|3D printed bionic coral.|
3D printed bionic corals produce dense populations of microscopic algae that can save coral reefs devastated by climate change.
Researchers from the University of Cambridge and the University of California, San Diego have developed coral-inspired structures, printed in 3D, that are capable of producing dense populations of microscopic algae.
The results of this work, published in the journal Nature Communications, open the door to new bio-inspired materials and their applications for coral conservation.
In the ocean, corals and algae have an intricate symbiotic relationship.
Coral provides a host for algae, while algae produce sugars for the coral through photosynthesis.
This relationship is responsible for one of the most diverse and productive ecosystems on Earth, the coral reef, also known as the "jungle of the sea", which is being devastated by climate change.
Algae incubatorsThe researchers printed out 3D coral structures and used them as incubators for algae growth.
They tested several types of microalgae and found that growth rates were 100 times higher than in standard liquid growth mediums.
To create the intricate structures of natural corals, the researchers used a rapid 3D bio-printing technique, capable of reproducing detailed structures that mimic the complex designs and functions of living tissue.
This method can print structures with a micrometric scale resolution in just a few minutes.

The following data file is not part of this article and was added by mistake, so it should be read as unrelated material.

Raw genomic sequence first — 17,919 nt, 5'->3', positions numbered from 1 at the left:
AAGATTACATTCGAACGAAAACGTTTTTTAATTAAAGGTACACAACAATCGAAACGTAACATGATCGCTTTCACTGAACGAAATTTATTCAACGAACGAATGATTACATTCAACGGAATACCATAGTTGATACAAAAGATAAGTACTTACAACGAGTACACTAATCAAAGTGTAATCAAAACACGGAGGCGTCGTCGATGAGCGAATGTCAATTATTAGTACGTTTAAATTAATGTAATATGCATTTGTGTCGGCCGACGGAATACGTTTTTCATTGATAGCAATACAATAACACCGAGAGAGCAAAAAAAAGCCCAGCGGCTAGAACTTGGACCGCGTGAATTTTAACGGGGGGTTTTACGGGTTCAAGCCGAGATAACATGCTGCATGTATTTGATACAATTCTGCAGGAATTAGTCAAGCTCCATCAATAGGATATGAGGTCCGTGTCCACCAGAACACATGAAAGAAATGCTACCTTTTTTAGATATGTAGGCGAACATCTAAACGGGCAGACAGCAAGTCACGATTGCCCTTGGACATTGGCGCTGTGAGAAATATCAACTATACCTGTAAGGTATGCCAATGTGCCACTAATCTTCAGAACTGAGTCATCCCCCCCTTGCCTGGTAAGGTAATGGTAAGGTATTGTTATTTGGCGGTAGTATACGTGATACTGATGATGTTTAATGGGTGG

This is critical for replicating structures with living cells, explains one of the authors, Shaochen Chen, in a statement.
"Most of these cells would die if we had to use traditional processes based on extrusion or inkjet because these methods take hours. It would be like keeping a fish out of water; the cells we work with will not survive if they are kept out of their culture medium. Our process is high performance and offers really fast print speeds, so it is compatible with human cells, animal cells and even algae cells in this case," adds Chen.
High efficiencyThe coral-inspired structures were highly efficient in redistributing light, as are natural corals.
Only biocompatible materials were used to manufacture the bionic corals printed in 3D, the researchers note.
"We developed an artificial coral tissue and skeleton with a combination of polymer gels and hydrogels doped with cellulose nanomaterials to mimic the optical properties of living corals," adds co-author Silvia Vignolini.
And she adds: "cellulose is an abundant biopolymer; it is excellent for dispersing light and we use it to optimize the light supply to photosynthetic algae".
1. The team used an optical ultrasound analog, called optical coherence tomography, to scan live corals and use the models for their 3D printed designs.
2. The 3D bioprinter uses light to print coral microscale structures in seconds.
3. The printed coral copies the natural coral structures and light gathering properties, creating an artificial micro host environment for the living micro algae.
Model system"By copying the host microhabitat, we can also use our 3D bioprinted corals as a model system for coral algae symbiosis, which is urgently needed to understand the collapse of symbiosis during coral reef decline," adds Wangpraseurt.
"There are many different applications for our new technology. We hope that our technique will be scalable so that it can have a real impact on the algae biosector and ultimately reduce greenhouse gas emissions, which are responsible for the death of coral reefs," he concludes.
Bionic 3D printed corals . Daniel Wangpraseurt et al. Nature Communications, volume 11, Article number: 1748 (2020). DOI: https: //doi.org/10.1038/s41467-020-15486-4